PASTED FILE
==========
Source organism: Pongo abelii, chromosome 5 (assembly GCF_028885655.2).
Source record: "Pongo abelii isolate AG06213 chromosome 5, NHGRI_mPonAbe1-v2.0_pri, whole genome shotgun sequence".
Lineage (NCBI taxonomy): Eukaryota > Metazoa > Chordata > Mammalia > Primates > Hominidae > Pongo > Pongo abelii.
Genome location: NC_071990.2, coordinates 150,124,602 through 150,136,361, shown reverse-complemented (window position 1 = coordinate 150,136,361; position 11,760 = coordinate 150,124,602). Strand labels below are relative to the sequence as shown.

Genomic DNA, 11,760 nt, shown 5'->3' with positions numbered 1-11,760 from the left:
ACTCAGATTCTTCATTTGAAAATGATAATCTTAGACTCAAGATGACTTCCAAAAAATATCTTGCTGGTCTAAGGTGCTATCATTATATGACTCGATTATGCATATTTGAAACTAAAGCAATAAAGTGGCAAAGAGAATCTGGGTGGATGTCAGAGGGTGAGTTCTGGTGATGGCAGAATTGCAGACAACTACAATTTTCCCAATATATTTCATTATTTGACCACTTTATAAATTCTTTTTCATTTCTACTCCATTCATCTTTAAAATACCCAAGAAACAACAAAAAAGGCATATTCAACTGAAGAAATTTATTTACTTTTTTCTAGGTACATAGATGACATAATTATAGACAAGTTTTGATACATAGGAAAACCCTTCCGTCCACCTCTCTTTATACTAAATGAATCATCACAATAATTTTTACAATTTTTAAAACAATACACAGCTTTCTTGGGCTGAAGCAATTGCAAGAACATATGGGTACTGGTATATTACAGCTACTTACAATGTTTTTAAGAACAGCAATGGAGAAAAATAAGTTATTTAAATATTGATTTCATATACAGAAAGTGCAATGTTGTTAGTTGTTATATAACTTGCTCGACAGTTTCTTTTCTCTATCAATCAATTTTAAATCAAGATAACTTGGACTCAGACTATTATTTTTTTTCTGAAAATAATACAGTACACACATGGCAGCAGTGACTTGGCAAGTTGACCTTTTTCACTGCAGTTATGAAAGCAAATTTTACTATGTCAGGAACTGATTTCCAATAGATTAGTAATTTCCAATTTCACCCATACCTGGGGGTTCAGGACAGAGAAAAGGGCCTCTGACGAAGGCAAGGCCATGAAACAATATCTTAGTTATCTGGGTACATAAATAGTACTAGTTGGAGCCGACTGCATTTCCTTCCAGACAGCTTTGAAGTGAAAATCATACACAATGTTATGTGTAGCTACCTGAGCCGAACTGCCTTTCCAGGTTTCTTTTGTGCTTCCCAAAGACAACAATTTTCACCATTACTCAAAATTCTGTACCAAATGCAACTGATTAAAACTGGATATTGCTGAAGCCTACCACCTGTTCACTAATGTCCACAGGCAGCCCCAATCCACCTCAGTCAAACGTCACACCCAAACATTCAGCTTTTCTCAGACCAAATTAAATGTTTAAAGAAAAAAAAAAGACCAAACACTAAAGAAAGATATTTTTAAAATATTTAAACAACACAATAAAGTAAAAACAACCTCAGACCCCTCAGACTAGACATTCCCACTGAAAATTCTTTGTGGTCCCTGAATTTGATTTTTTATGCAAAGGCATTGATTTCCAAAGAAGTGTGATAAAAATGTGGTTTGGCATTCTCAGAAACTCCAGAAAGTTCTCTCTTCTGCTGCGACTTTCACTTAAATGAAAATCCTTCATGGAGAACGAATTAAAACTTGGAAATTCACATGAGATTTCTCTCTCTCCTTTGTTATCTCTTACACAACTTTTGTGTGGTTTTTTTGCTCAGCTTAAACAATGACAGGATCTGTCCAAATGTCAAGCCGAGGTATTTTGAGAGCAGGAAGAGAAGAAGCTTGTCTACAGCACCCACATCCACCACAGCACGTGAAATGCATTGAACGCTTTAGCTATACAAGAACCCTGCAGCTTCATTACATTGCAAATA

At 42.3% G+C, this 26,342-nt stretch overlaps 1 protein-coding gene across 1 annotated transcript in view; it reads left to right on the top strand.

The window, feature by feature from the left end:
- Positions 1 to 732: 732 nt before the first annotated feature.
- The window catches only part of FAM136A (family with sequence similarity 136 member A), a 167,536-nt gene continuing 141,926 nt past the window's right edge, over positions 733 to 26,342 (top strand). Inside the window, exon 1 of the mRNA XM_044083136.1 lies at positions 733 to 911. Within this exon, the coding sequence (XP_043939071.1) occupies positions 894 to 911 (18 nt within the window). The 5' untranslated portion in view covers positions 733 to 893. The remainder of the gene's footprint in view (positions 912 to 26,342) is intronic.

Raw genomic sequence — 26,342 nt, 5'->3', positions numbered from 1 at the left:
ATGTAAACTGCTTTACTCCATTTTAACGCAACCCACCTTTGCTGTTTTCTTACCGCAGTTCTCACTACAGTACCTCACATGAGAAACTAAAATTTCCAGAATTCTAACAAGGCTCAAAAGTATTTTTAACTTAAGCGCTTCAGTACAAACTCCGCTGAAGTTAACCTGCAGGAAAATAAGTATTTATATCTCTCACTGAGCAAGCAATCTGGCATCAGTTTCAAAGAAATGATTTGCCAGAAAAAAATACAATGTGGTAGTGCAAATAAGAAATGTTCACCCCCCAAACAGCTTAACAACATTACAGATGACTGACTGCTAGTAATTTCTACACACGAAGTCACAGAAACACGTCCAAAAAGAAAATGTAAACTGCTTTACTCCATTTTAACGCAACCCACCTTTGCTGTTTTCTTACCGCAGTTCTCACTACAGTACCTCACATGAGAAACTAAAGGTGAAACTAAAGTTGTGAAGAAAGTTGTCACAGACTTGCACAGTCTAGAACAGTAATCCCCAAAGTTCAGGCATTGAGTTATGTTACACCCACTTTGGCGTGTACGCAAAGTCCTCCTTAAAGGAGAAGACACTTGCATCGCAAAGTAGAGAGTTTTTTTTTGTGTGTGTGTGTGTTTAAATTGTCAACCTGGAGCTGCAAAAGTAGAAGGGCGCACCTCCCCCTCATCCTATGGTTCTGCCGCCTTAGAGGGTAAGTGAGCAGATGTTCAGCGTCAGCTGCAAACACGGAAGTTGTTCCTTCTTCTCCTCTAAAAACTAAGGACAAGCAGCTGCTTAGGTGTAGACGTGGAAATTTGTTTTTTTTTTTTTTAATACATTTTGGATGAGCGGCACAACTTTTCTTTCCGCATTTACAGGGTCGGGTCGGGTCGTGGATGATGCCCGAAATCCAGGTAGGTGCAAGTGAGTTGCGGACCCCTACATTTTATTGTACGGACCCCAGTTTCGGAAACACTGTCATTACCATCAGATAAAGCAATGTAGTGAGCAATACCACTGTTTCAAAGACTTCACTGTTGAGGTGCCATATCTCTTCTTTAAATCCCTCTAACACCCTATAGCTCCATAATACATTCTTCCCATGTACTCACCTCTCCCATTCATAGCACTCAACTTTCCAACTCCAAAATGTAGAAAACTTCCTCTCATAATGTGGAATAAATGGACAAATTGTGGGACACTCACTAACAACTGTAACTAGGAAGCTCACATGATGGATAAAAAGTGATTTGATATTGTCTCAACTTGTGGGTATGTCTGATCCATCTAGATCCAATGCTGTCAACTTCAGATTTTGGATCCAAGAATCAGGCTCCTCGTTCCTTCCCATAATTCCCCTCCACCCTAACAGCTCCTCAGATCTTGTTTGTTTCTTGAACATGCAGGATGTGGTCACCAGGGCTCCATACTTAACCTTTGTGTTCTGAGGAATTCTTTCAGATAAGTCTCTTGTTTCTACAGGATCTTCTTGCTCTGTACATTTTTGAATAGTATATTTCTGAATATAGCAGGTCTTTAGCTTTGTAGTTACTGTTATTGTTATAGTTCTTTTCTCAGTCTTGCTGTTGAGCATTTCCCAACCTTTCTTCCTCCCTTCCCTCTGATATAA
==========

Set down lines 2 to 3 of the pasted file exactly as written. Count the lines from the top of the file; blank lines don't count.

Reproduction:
Source record: "Pongo abelii isolate AG06213 chromosome 5, NHGRI_mPonAbe1-v2.0_pri, whole genome shotgun sequence".
Lineage (NCBI taxonomy): Eukaryota > Metazoa > Chordata > Mammalia > Primates > Hominidae > Pongo > Pongo abelii.